Darts has come a long way since its days as a traditional pub game and is now one of the most popular sports in the United Kingdom and Ireland, although the international success of Raymond van Barneveld and Michael van Gerwen has raised its profile in the Netherlands.
The reason for the rise in darts’ popularity can be traced back to 1992 when a group of top darts players split from the British Darts Organisation to form the World Darts Council, although a legal dispute resulted in the name being changed to the Professional Darts Corporation (PDC) which still exists today.
The PDC organises many tournaments, the best of which is the World Darts Championship which takes place annually between December and January.
However, the advent of Premier League Darts has been an incredible success, touring England, Scotland, Wales, Northern Ireland and the Republic over five months from February before a winner is decided in the play-offs in May or June.
The World Matchplay, World Grand Prix, UK Open, Grand Slam and Ladbrokes Masters also feature prominently on the PDC calendar and as you would expect we have darts betting odds on each of the tournaments throughout the course of the year.
For those who love darts betting, you can have a punt on the outright winner either at the start or during the tournament.
Ladbrokes also offer dozens of darts odds on matches before an arrow is thrown or for those of you watching live on TV you can take advantage of our in-play betting option.
The atmosphere at the likes of the World Championship and Premier League is second to none and Ladbrokes are with you every step of the way at the UK and Ireland’s best tournaments, so with that in mind, let’s look at how to bet on darts.
How to bet on darts
Once you have clicked on the Darts option from the left-hand panel of the home page, you are presented with a few options: Outright, Competition and In-Play.
Clicking on the Outright option allows you to see the tournaments we are currently offering regarding darts odds and the list of competing players, starting with the favourite at the top.
This darts betting market allows you to back players on an each-way basis, with either two or four places depending on the tournament.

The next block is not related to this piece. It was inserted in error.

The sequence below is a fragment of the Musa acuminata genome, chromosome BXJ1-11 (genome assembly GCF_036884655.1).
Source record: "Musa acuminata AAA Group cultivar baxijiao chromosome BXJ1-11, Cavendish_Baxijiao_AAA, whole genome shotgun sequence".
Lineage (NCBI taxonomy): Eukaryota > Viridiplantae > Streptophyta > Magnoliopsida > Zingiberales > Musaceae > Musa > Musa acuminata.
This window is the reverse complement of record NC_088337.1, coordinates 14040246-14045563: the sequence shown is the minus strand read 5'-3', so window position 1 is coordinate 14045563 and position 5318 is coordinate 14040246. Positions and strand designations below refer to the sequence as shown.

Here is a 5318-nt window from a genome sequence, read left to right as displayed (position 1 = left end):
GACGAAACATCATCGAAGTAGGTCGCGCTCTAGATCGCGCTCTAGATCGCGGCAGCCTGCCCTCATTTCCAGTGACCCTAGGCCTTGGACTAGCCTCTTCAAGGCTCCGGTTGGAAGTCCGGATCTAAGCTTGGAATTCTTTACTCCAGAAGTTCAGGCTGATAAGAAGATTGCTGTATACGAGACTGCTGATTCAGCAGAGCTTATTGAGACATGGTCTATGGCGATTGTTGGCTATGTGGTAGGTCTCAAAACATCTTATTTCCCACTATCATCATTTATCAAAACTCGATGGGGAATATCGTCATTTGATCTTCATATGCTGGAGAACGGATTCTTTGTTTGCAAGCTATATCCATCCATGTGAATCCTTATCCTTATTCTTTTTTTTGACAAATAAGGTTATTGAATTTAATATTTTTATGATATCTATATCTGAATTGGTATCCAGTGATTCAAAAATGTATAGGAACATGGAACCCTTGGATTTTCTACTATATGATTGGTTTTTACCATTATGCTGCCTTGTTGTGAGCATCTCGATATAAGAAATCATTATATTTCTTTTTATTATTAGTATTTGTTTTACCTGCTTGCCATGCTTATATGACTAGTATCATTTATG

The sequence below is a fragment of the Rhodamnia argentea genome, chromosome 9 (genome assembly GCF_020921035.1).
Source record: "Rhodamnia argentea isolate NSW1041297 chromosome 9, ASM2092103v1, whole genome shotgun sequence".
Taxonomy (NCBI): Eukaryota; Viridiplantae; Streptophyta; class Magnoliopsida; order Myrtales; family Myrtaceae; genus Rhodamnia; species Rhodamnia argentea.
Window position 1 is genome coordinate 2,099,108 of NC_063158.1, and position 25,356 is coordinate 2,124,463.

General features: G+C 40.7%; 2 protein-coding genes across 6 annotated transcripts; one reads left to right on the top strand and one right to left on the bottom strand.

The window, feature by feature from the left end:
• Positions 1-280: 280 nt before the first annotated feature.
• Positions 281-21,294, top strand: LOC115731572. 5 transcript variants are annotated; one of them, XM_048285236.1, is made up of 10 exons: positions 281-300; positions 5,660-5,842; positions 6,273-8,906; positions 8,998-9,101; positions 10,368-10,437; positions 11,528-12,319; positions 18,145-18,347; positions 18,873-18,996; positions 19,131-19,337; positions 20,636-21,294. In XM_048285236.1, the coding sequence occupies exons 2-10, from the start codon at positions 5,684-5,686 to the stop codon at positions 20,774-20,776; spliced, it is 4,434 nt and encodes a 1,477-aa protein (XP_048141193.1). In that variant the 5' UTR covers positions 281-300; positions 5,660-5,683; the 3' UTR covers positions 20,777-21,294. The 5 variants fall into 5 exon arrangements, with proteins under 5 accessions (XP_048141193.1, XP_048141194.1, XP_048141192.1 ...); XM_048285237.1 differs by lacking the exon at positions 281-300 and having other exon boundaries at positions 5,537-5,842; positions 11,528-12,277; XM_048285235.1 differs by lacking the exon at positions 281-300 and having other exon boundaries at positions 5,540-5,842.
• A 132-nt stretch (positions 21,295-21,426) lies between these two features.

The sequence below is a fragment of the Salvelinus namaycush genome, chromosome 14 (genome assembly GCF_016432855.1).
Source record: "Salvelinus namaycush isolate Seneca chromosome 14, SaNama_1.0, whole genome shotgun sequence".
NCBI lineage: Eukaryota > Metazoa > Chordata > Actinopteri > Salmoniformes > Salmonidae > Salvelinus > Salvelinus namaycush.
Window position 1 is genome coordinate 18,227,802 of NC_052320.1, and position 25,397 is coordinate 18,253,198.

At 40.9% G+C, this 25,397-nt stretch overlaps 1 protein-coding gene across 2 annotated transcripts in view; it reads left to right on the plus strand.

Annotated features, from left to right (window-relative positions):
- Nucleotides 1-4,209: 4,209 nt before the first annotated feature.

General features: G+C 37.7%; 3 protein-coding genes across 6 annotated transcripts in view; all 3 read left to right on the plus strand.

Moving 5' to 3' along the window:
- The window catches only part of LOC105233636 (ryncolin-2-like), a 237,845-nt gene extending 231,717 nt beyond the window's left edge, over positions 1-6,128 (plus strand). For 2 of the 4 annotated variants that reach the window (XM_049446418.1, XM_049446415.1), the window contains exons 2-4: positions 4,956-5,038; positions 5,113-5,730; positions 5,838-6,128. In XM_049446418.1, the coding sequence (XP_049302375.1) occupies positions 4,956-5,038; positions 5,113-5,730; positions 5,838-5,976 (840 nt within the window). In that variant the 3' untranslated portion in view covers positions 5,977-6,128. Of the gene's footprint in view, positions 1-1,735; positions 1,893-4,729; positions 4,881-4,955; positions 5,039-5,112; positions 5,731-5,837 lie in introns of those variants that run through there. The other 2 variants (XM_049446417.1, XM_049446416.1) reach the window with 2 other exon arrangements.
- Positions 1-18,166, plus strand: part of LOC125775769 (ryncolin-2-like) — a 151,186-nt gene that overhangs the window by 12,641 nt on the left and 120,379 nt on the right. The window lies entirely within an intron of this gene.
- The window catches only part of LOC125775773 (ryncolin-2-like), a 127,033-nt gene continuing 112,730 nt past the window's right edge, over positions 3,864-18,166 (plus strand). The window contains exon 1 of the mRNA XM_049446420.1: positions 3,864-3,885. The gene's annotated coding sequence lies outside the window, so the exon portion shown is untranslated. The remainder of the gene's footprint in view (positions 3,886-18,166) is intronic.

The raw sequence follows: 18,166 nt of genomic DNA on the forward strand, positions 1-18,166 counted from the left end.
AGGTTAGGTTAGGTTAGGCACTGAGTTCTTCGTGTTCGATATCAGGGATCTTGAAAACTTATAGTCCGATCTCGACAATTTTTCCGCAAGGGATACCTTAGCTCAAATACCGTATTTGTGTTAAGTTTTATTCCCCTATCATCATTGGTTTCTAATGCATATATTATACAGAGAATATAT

Placing £1 each way on a player at 16/1 at 1/2 odds for a top-two finish means you would receive £26 on a win (£16 win + £8 for a place, plus the return of £2 stake) or £9 if the player reaches the final (£8 for a place, plus £1 stake).
For some tournaments we offer 1/4 darts odds on players finishing in the top four, effectively for reaching the semi-finals, so calculating your winnings for the place part involves simply dividing the price by four instead of two.
The Competition link is where you can access the match betting and as standard we offer darts betting odds on the result, but we have lots of other markets such as who will win the first leg or which players will score the most 180s.
You can also bet in-play throughout the match, so check out the changing odds in the darts betting as the lead sways one way and then the other.
Whether it’s the correct score, total number of 180s or the exact number of legs, we offer a wide range of odds if you like to bet on darts.
Darts World Championship odds
Nothing quite beats the atmosphere of the Alexandra Palace during the festive period when the crowd are always in party mood for the World Darts Championship.
Fancy dress, endless renditions of Planet Funk’s Chase the Sun all washed down with the odd drink or two make this a truly special occasion and Ladbrokes is with you every step of the way over the three weeks with our Darts World Championship odds.
Almost 100 players compete at the tournament in which the top 32 seeds from the PDC Order of Merit get a bye into the second round, while the top 32 on the Pro Tour are up against the same number of international qualifiers in the first round.
In the first two rounds each match is played over the best-of-five sets. A player must win three legs to take a set and the first to three goes through to the next round.
The third and fourth rounds are the best-of seven, the quarter-finals are nine, the semis 11 and the final is 13, so the first player to win seven sets is crowned the champion.
No-one has ever got near Phil Taylor’s 14 titles and probably never will, but that doesn’t stop full houses at Ally Pally every night and the tension when a nine-dart finish is on the cards is truly special.
If you enjoy darts betting, check out what we have to offer because we reckon we’ve hit the bull’s-eye.